Tel: 604 775-2000
Toll Free: 1 888 440-8844
TTY (for hearing impaired): 604 775-2021
 
Human Rights Protection in British Columbia Fact Sheet
Discrimination: Key Issues
Alberta Alberta Human Rights Act, RSA 2000, c A-25.5 Alberta Human Rights Commission
Confidential Inquiry Line:780-427-7661
Tribunal Office: 780-638-4635
Website: www.albertahumanrights.ab.ca
 
Human Rights Guides
Human Rights in the Workplace
Human Rights in Providing Goods, Services, Accommodation, or Facilities
Human Rights and Rental Housing
SaskatchewanThe Saskatchewan Human Rights Code, SS 1979, c S-24.1 Saskatchewan Human Rights Commission
Phone: (306) 933-5952
Toll free: 1-800-667-9249
 
Accessibility Rights of Persons with Disabilities-General Overview
Policy on Service Animals
Policy on Support Animals
Guideline for Accommodating Hotel Patrons with Working Dogs
Landlords, Housing and Tenant Discrimination
Employment Discrimination and the Duty to Accommodate
Accessibility Rights of Persons with Disabilities-Public Transportation
ManitobaThe Human Rights Code, CCSM c H175 Manitoba Human Rights Commission
Phone: 204) 945-3007
Toll-free: 1-888-884-8681 (in Manitoba)
 
Fact Sheet: Discrimination & COVID-19
Fact Sheet: Service Animals
Fact Sheet: Requesting Medical Information at Work
Fact Sheet: Discrimination and Condominium Housing
Fact Sheet: Discrimination and Rental Housing
Reasonable Accommodation in the Workplace Info
OntarioHuman Rights Code, RSO 1990, c H.19  Ontario Human Rights Commission
Human Rights Tribunal of Ontario:
Toll Free: 1-866-598-0322
TTY Toll Free: 1-866-607-1240
Website: www.hrto.ca
 
Human Rights Legal Support Centre:
Toll Free: 1-866-625-5179
TTY Toll Free: 1-866-612-8627
Website: www.hrlsc.on.ca
 
Disability and Human Rights Brochure
Discrimination based on Disability and Duty to Accommodate: Employment
Discrimination based on Disability and Duty to Accommodate: Housing
Discrimination based on Disability and Duty to Accommodate: Services
Policy on Ableism and Discrimination based on Disability
Policy on Preventing Discrimination based on Mental Health Disabilities and Addictions
QuebecCharter of Human Rights and Freedoms, CQLR c C-12  Quebec Human Rights Commission
 
Rights of People with Disabilities in Quebec
Frequently Asked Questions: Hiring and Employment
Frequently Asked Questions: Housing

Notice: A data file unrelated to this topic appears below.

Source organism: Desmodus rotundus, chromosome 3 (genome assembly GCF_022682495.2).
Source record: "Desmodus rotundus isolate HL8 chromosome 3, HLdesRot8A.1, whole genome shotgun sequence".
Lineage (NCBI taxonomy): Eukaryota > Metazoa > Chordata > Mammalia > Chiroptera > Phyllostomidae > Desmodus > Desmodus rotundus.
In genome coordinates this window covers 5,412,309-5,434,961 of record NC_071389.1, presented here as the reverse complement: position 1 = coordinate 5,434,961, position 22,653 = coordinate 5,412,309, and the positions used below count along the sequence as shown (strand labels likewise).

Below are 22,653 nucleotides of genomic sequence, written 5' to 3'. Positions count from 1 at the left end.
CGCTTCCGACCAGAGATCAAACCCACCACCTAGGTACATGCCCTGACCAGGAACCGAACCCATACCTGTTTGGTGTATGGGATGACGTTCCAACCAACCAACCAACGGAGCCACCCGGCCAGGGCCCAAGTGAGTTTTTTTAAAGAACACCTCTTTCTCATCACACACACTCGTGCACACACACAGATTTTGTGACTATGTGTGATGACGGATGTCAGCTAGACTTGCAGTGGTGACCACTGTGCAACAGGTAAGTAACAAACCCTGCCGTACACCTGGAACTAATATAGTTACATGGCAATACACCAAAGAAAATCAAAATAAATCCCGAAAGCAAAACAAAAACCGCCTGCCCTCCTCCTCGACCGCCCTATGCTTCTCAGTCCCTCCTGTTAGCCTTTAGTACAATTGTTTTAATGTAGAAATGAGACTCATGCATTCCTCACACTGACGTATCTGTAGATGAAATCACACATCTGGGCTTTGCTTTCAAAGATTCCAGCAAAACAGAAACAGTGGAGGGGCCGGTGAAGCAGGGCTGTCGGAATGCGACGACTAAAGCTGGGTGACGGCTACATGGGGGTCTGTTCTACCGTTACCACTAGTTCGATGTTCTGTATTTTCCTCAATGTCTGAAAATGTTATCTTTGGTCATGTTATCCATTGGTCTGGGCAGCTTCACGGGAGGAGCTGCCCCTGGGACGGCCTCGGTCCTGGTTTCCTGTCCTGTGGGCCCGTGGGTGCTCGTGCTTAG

Frequently Asked Questions: Public Services, Transportation and Places
New BrunswickHuman Rights Act, RSNB 2011, c 171  New Brunswick Human Rights Commission
 
Frequently Asked Questions: Employment
Frequently Asked Questions: Services
Guideline on Housing Discrimination (2021)
Guideline on Accommodating Physical and Mental Disabilities at Work
Guideline on Accommodating People with Service Animals
Further Resources in New Brunswick
Nova ScotiaHuman Rights Act, RSNS 1989, c 214 Nova Scotia Human Rights Commission
Toll-free in Nova Scotia: 1-877-269-7699
Local in Halifax: 902-424-4111
Fax: 902-424-0596
TTY services available via 711
 
Frequently Asked Questions
Complaint Self-Assessment Tool
Free Online Training Courses
Prince Edward Island Human Rights Act, RSPEI 1988, c H-12 Prince Edward Island Human Rights Commission
Phone: 902-368-4180
 
Guide for Employers and Employees
Service Animal Fact Sheet
Duty to Accommodate
NewfoundlandHuman Rights Act, 2010, SNL 2010, c H-13.1  Newfoundland and Labrador Human Rights Commission
Phone: 709-729-2709
Toll-Free: 1-800-563-5808
 
Guidelines Regarding Responsibilities of Service Providers
Guideline on Rental Housing
Employers Guide to The Human Rights Act
Northwest TerritoriesHuman Rights Act, SNWT 2002, c 18 NWT Human Rights Commission
 
Duty to Accommodate: Employers and Employees
YukonHuman Rights Act, RSY 2002, c 116 Yukon Human Rights Commission
 
Duty to Accommodate
Frequently Asked Questions
Nunavut Human Rights Act, SNu 2003, c 12 Nunavut Human Rights Tribunal
Phone: 1-867-925-8447
Toll Free Fax: 1-888-220-1011
Toll Free Across Canada: 1-866-413-6478
 
A Guide to Filing a Notification with the Nunavut Human Rights Tribunal


Load more reviews
How helpful was this resource?
Comment by from
Rating